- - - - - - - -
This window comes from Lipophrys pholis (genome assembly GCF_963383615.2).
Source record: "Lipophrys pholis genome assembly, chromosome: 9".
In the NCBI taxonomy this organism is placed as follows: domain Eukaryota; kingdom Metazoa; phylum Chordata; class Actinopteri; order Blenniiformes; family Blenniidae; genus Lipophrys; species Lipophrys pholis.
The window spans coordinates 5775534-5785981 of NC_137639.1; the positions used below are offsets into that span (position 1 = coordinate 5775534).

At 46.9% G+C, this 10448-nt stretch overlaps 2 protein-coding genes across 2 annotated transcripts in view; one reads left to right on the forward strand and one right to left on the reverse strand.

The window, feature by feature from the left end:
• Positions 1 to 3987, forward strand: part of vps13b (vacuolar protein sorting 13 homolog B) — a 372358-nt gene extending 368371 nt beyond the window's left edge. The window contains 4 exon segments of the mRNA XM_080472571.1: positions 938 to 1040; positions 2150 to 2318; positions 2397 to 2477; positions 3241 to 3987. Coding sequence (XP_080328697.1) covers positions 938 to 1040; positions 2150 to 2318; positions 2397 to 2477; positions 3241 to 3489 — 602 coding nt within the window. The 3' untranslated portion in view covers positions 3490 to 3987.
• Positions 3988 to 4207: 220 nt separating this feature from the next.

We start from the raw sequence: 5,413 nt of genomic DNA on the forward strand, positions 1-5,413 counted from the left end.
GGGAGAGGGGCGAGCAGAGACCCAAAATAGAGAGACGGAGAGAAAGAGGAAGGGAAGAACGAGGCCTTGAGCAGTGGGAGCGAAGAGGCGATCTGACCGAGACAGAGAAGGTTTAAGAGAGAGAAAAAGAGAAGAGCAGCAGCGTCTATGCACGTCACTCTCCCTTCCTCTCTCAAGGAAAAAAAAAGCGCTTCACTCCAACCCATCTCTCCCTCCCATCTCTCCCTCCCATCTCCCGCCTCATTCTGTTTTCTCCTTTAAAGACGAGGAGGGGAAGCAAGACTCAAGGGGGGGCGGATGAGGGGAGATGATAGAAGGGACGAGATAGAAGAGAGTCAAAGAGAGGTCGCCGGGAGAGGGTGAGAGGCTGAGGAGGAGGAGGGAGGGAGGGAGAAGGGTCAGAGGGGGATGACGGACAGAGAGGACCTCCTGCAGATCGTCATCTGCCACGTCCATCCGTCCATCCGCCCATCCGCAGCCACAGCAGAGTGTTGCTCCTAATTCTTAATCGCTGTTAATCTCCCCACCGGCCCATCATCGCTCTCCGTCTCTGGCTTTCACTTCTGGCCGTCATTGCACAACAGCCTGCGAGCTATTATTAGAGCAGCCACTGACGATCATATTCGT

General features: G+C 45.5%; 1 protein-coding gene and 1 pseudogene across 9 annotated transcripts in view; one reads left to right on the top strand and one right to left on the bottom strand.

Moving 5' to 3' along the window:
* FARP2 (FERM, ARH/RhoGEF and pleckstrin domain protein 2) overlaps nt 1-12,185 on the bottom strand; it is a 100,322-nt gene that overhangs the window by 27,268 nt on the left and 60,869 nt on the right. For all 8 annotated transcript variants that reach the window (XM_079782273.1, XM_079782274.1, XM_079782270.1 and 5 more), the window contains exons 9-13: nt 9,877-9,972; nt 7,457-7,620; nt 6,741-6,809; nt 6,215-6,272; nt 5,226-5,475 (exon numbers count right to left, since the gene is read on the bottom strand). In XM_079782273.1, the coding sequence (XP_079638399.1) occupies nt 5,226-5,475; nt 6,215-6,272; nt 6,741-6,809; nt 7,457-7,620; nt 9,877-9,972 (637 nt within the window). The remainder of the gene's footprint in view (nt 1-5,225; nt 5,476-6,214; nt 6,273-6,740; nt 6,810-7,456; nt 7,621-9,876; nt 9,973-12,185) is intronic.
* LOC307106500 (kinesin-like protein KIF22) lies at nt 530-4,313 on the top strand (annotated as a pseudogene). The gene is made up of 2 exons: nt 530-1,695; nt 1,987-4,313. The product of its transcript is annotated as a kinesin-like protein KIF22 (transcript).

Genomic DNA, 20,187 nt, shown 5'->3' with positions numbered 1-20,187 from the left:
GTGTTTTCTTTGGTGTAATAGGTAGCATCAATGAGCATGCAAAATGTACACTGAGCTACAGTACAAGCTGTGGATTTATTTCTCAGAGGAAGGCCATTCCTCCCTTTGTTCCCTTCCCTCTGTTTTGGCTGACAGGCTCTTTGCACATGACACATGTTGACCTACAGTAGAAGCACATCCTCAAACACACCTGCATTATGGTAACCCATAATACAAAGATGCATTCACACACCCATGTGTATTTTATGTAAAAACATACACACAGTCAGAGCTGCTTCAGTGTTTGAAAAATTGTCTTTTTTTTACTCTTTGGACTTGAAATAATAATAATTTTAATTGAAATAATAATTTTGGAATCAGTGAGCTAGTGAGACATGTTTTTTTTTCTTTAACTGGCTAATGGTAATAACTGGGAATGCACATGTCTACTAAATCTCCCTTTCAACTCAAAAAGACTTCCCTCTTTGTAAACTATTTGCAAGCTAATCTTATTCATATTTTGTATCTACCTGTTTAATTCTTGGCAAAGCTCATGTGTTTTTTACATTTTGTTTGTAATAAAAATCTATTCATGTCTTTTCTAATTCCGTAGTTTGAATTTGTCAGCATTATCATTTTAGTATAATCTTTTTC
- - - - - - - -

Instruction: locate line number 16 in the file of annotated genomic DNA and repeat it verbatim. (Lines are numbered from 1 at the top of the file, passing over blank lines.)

GTGTTTTCTTTGGTGTAATAGGTAGCATCAATGAGCATGCAAAATGTACACTGAGCTACAGTACAAGCTGTGGATTTATTTCTCAGAGGAAGGCCATTCCTCCCTTTGTTCCCTTCCCTCTGTTTTGGCTGACAGGCTCTTTGCACATGACACATGTTGACCTACAGTAGAAGCACATCCTCAAACACACCTGCATTATGGTAACCCATAATACAAAGATGCATTCACACACCCATGTGTATTTTATGTAAAAACATACACACAGTCAGAGCTGCTTCAGTGTTTGAAAAATTGTCTTTTTTTTACTCTTTGGACTTGAAATAATAATAATTTTAATTGAAATAATAATTTTGGAATCAGTGAGCTAGTGAGACATGTTTTTTTTTCTTTAACTGGCTAATGGTAATAACTGGGAATGCACATGTCTACTAAATCTCCCTTTCAACTCAAAAAGACTTCCCTCTTTGTAAACTATTTGCAAGCTAATCTTATTCATATTTTGTATCTACCTGTTTAATTCTTGGCAAAGCTCATGTGTTTTTTACATTTTGTTTGTAATAAAAATCTATTCATGTCTTTTCTAATTCCGTAGTTTGAATTTGTCAGCATTATCATTTTAGTATAATCTTTTTC